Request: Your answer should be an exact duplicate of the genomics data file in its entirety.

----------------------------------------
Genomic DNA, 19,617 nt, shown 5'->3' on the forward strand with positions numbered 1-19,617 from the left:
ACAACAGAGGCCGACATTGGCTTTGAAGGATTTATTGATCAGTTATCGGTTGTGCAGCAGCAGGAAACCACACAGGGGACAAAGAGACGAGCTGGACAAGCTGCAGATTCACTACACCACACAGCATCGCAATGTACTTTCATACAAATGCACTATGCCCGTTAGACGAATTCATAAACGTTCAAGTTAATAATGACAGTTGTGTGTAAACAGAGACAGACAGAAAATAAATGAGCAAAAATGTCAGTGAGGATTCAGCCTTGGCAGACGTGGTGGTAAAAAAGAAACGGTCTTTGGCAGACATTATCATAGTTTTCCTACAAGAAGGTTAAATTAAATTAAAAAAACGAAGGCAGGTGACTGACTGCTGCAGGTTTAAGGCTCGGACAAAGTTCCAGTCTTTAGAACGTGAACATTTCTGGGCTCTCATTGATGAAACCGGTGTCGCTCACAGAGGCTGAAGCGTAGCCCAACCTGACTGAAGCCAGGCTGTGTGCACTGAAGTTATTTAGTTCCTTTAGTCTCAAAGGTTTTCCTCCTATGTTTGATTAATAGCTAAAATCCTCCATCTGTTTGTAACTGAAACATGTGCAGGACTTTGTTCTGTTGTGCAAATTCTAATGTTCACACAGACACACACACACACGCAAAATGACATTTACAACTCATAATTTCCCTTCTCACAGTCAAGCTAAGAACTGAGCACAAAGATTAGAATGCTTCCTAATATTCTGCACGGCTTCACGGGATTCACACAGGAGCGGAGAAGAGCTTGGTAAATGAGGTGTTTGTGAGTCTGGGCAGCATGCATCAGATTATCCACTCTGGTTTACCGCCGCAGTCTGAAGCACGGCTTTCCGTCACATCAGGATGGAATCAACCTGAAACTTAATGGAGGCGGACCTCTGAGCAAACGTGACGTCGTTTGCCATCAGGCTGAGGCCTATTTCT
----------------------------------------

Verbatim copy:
Genomic DNA, 19,617 nt, shown 5'->3' on the forward strand with positions numbered 1-19,617 from the left:
ACAACAGAGGCCGACATTGGCTTTGAAGGATTTATTGATCAGTTATCGGTTGTGCAGCAGCAGGAAACCACACAGGGGACAAAGAGACGAGCTGGACAAGCTGCAGATTCACTACACCACACAGCATCGCAATGTACTTTCATACAAATGCACTATGCCCGTTAGACGAATTCATAAACGTTCAAGTTAATAATGACAGTTGTGTGTAAACAGAGACAGACAGAAAATAAATGAGCAAAAATGTCAGTGAGGATTCAGCCTTGGCAGACGTGGTGGTAAAAAAGAAACGGTCTTTGGCAGACATTATCATAGTTTTCCTACAAGAAGGTTAAATTAAATTAAAAAAACGAAGGCAGGTGACTGACTGCTGCAGGTTTAAGGCTCGGACAAAGTTCCAGTCTTTAGAACGTGAACATTTCTGGGCTCTCATTGATGAAACCGGTGTCGCTCACAGAGGCTGAAGCGTAGCCCAACCTGACTGAAGCCAGGCTGTGTGCACTGAAGTTATTTAGTTCCTTTAGTCTCAAAGGTTTTCCTCCTATGTTTGATTAATAGCTAAAATCCTCCATCTGTTTGTAACTGAAACATGTGCAGGACTTTGTTCTGTTGTGCAAATTCTAATGTTCACACAGACACACACACACACGCAAAATGACATTTACAACTCATAATTTCCCTTCTCACAGTCAAGCTAAGAACTGAGCACAAAGATTAGAATGCTTCCTAATATTCTGCACGGCTTCACGGGATTCACACAGGAGCGGAGAAGAGCTTGGTAAATGAGGTGTTTGTGAGTCTGGGCAGCATGCATCAGATTATCCACTCTGGTTTACCGCCGCAGTCTGAAGCACGGCTTTCCGTCACATCAGGATGGAATCAACCTGAAACTTAATGGAGGCGGACCTCTGAGCAAACGTGACGTCGTTTGCCATCAGGCTGAGGCCTATTTCT